One pattern, one cut many ways! 

The success of the project was amazing.  Life changing.  Max learned English and I learned the art of not draping.  

Even if you were born somewhere near Omaha , that would be me......and ...for those of us who don't have the formal education to be a top designer in someone's famous design house,,,(and even if you do)...you can figure out the "cut DNA" for yourself.  It really can be simple. In our 20 year design friendship, we have worked techniques and details endlessly; but the joy of re-creating one pattern infinite ways is what I love  most.  Instant gratification. Once you get that first cut...you can take it to the limit with necklines, openings, or blouses going into dresses...simply endless.  

ALL ABOUT PLAY

1. Choose a pattern for each piece...skirt, pants, etc. and re-create the shape to match your own; comfort zones, and curves.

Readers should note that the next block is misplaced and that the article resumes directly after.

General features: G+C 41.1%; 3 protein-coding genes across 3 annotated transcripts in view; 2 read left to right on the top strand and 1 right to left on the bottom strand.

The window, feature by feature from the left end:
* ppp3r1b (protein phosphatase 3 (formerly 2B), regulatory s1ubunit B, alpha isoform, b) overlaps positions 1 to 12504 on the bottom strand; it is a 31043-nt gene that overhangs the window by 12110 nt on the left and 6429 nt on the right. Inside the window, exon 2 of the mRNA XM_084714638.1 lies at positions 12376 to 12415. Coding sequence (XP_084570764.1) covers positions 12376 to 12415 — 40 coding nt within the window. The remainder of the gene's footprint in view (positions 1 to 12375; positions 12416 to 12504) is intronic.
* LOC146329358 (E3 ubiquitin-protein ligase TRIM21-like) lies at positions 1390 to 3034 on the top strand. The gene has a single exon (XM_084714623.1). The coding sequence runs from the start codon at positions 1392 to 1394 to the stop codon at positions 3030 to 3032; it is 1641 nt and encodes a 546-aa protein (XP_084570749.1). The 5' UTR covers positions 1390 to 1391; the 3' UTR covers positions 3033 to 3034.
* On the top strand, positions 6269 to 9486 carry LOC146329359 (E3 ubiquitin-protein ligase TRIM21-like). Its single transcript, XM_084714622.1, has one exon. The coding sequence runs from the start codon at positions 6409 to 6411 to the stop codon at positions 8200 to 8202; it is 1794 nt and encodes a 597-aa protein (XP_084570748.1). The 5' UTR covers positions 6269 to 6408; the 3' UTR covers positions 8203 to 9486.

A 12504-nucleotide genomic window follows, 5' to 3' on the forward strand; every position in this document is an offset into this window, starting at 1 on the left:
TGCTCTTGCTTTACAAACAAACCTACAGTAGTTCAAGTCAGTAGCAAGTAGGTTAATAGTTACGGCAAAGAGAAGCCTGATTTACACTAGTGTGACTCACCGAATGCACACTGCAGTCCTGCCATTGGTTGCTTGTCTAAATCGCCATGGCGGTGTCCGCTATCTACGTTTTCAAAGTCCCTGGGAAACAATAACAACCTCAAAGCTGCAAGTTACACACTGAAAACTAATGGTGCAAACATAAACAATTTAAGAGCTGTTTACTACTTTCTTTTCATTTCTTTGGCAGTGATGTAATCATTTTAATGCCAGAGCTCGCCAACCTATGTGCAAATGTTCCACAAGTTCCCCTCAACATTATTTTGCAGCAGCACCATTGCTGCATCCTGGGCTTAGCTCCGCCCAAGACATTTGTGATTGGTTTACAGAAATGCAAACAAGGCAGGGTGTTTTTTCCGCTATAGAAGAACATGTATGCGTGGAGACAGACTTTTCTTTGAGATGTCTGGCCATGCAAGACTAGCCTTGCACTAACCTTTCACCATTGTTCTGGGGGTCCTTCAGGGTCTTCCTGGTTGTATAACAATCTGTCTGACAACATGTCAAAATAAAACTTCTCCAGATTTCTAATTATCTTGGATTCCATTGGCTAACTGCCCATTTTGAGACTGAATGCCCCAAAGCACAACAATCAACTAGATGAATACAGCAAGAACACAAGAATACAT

2. Create a fabulous blouse pattern, rather than a "new blouse".  Play with the muslin as it falls over the curves of the dress form, and reshape it...over and over again, into many different styles.   This becomes the piece to use a hundred different ways.

3.  Anchor jackets and dresses at the shoulder slant and upper chest; matching the arm crease. Even when working on a drop shoulder, the arm crease is considered in the fall of the fabric.  If there is too much fabric, pinch it to make it disappear.  Pants and skirts are anchored at the waist.  Bustiers are anchored under the bust.  Every anchor has a sequence...always starting from the anchor point, and following the lines of the body, working down.

I know there is a measuring tool called the Caliper that I have yet to use. I absolutely know that every little bit of ease counts.  I know that for every action there is a re-action, and I know that when there is an unwanted wrinkle...go to the problem. "Creating a cut" (the mystery you might read about in Gods and Kings)  is about following the shape of the movement of the body. Why don't they just say that, I wonder.